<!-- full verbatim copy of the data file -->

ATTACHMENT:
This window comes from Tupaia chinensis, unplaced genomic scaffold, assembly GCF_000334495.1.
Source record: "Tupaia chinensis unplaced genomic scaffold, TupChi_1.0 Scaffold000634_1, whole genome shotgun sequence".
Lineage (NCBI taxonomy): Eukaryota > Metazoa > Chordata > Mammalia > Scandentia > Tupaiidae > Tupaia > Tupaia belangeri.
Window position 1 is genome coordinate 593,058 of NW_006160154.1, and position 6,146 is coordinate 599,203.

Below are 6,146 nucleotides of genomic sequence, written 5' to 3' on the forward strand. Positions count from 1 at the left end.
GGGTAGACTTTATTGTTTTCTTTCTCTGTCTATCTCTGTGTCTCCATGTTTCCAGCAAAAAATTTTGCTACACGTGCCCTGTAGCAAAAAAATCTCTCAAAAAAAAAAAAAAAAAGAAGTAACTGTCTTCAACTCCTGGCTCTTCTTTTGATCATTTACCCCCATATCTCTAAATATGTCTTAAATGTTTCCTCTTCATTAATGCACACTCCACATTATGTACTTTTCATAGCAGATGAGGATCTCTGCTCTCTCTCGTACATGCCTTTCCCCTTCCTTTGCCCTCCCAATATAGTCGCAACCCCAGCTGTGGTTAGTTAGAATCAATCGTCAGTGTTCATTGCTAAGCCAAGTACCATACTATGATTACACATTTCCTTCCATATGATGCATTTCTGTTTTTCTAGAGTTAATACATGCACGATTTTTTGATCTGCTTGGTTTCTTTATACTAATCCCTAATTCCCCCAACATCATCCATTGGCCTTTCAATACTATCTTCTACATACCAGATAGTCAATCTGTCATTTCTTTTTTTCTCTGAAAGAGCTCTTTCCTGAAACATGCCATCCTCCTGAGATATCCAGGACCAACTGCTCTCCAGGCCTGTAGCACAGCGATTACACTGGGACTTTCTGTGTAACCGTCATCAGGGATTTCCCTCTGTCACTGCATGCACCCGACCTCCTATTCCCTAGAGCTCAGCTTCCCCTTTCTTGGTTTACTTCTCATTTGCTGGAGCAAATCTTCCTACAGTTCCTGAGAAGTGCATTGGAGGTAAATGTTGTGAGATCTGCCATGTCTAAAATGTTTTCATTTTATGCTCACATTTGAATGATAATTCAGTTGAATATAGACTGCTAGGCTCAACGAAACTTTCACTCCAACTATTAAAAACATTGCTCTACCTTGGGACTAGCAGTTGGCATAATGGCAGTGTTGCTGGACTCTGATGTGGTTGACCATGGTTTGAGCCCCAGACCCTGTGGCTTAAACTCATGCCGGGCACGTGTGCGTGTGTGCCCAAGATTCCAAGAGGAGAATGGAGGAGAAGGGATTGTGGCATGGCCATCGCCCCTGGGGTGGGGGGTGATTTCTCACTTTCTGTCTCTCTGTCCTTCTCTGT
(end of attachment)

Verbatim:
This window comes from Tupaia chinensis, unplaced genomic scaffold, assembly GCF_000334495.1.
Source record: "Tupaia chinensis unplaced genomic scaffold, TupChi_1.0 Scaffold000634_1, whole genome shotgun sequence".
Lineage (NCBI taxonomy): Eukaryota > Metazoa > Chordata > Mammalia > Scandentia > Tupaiidae > Tupaia > Tupaia belangeri.
Window position 1 is genome coordinate 593,058 of NW_006160154.1, and position 6,146 is coordinate 599,203.

Below are 6,146 nucleotides of genomic sequence, written 5' to 3' on the forward strand. Positions count from 1 at the left end.
GGGTAGACTTTATTGTTTTCTTTCTCTGTCTATCTCTGTGTCTCCATGTTTCCAGCAAAAAATTTTGCTACACGTGCCCTGTAGCAAAAAAATCTCTCAAAAAAAAAAAAAAAAAGAAGTAACTGTCTTCAACTCCTGGCTCTTCTTTTGATCATTTACCCCCATATCTCTAAATATGTCTTAAATGTTTCCTCTTCATTAATGCACACTCCACATTATGTACTTTTCATAGCAGATGAGGATCTCTGCTCTCTCTCGTACATGCCTTTCCCCTTCCTTTGCCCTCCCAATATAGTCGCAACCCCAGCTGTGGTTAGTTAGAATCAATCGTCAGTGTTCATTGCTAAGCCAAGTACCATACTATGATTACACATTTCCTTCCATATGATGCATTTCTGTTTTTCTAGAGTTAATACATGCACGATTTTTTGATCTGCTTGGTTTCTTTATACTAATCCCTAATTCCCCCAACATCATCCATTGGCCTTTCAATACTATCTTCTACATACCAGATAGTCAATCTGTCATTTCTTTTTTTCTCTGAAAGAGCTCTTTCCTGAAACATGCCATCCTCCTGAGATATCCAGGACCAACTGCTCTCCAGGCCTGTAGCACAGCGATTACACTGGGACTTTCTGTGTAACCGTCATCAGGGATTTCCCTCTGTCACTGCATGCACCCGACCTCCTATTCCCTAGAGCTCAGCTTCCCCTTTCTTGGTTTACTTCTCATTTGCTGGAGCAAATCTTCCTACAGTTCCTGAGAAGTGCATTGGAGGTAAATGTTGTGAGATCTGCCATGTCTAAAATGTTTTCATTTTATGCTCACATTTGAATGATAATTCAGTTGAATATAGACTGCTAGGCTCAACGAAACTTTCACTCCAACTATTAAAAACATTGCTCTACCTTGGGACTAGCAGTTGGCATAATGGCAGTGTTGCTGGACTCTGATGTGGTTGACCATGGTTTGAGCCCCAGACCCTGTGGCTTAAACTCATGCCGGGCACGTGTGCGTGTGTGCCCAAGATTCCAAGAGGAGAATGGAGGAGAAGGGATTGTGGCATGGCCATCGCCCCTGGGGTGGGGGGTGATTTCTCACTTTCTGTCTCTCTGTCCTTCTCTGT